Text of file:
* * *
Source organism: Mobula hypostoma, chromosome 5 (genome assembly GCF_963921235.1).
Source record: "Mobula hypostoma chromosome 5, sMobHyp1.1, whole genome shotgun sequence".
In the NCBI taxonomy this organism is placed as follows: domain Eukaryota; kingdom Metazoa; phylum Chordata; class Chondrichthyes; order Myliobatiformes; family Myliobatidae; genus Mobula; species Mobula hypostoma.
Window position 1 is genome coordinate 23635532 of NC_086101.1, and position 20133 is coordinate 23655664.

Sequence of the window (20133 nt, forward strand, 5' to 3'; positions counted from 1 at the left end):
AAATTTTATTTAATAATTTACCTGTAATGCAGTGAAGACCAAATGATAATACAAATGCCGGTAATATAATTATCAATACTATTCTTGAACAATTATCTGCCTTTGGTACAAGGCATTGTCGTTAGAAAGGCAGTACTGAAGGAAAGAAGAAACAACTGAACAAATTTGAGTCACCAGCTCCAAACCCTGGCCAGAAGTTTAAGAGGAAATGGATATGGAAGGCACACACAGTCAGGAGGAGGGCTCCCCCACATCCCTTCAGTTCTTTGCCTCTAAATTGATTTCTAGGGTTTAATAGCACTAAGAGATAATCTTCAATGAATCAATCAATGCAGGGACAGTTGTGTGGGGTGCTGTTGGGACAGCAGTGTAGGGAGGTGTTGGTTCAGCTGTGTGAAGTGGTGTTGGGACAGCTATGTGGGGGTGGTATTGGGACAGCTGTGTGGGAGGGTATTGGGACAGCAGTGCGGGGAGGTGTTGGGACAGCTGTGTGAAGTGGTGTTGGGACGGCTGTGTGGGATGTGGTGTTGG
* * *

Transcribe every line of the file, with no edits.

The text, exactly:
Source organism: Mobula hypostoma, chromosome 5 (genome assembly GCF_963921235.1).
Source record: "Mobula hypostoma chromosome 5, sMobHyp1.1, whole genome shotgun sequence".
In the NCBI taxonomy this organism is placed as follows: domain Eukaryota; kingdom Metazoa; phylum Chordata; class Chondrichthyes; order Myliobatiformes; family Myliobatidae; genus Mobula; species Mobula hypostoma.
Window position 1 is genome coordinate 23635532 of NC_086101.1, and position 20133 is coordinate 23655664.

Sequence of the window (20133 nt, forward strand, 5' to 3'; positions counted from 1 at the left end):
AAATTTTATTTAATAATTTACCTGTAATGCAGTGAAGACCAAATGATAATACAAATGCCGGTAATATAATTATCAATACTATTCTTGAACAATTATCTGCCTTTGGTACAAGGCATTGTCGTTAGAAAGGCAGTACTGAAGGAAAGAAGAAACAACTGAACAAATTTGAGTCACCAGCTCCAAACCCTGGCCAGAAGTTTAAGAGGAAATGGATATGGAAGGCACACACAGTCAGGAGGAGGGCTCCCCCACATCCCTTCAGTTCTTTGCCTCTAAATTGATTTCTAGGGTTTAATAGCACTAAGAGATAATCTTCAATGAATCAATCAATGCAGGGACAGTTGTGTGGGGTGCTGTTGGGACAGCAGTGTAGGGAGGTGTTGGTTCAGCTGTGTGAAGTGGTGTTGGGACAGCTATGTGGGGGTGGTATTGGGACAGCTGTGTGGGAGGGTATTGGGACAGCAGTGCGGGGAGGTGTTGGGACAGCTGTGTGAAGTGGTGTTGGGACGGCTGTGTGGGATGTGGTGTTGG